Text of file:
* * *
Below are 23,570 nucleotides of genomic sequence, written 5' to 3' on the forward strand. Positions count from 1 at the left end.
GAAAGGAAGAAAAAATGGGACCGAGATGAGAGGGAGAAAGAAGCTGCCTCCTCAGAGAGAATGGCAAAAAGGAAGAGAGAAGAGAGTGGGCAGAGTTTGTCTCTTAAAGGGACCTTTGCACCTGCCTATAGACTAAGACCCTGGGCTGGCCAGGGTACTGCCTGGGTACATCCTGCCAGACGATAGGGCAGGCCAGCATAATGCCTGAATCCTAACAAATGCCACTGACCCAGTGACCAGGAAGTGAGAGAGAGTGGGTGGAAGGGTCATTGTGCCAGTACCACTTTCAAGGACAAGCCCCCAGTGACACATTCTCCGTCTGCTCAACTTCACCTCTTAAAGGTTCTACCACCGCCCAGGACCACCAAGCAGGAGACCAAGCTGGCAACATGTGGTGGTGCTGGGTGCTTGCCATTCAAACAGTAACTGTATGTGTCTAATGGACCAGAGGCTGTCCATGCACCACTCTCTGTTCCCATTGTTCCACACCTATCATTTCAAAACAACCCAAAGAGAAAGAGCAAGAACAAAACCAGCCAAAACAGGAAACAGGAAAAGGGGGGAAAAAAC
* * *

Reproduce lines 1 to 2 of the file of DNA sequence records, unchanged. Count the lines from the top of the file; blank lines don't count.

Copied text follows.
Below are 23,570 nucleotides of genomic sequence, written 5' to 3' on the forward strand. Positions count from 1 at the left end.
GAAAGGAAGAAAAAATGGGACCGAGATGAGAGGGAGAAAGAAGCTGCCTCCTCAGAGAGAATGGCAAAAAGGAAGAGAGAAGAGAGTGGGCAGAGTTTGTCTCTTAAAGGGACCTTTGCACCTGCCTATAGACTAAGACCCTGGGCTGGCCAGGGTACTGCCTGGGTACATCCTGCCAGACGATAGGGCAGGCCAGCATAATGCCTGAATCCTAACAAATGCCACTGACCCAGTGACCAGGAAGTGAGAGAGAGTGGGTGGAAGGGTCATTGTGCCAGTACCACTTTCAAGGACAAGCCCCCAGTGACACATTCTCCGTCTGCTCAACTTCACCTCTTAAAGGTTCTACCACCGCCCAGGACCACCAAGCAGGAGACCAAGCTGGCAACATGTGGTGGTGCTGGGTGCTTGCCATTCAAACAGTAACTGTATGTGTCTAATGGACCAGAGGCTGTCCATGCACCACTCTCTGTTCCCATTGTTCCACACCTATCATTTCAAAACAACCCAAAGAGAAAGAGCAAGAACAAAACCAGCCAAAACAGGAAACAGGAAAAGGGGGGAAAAAAC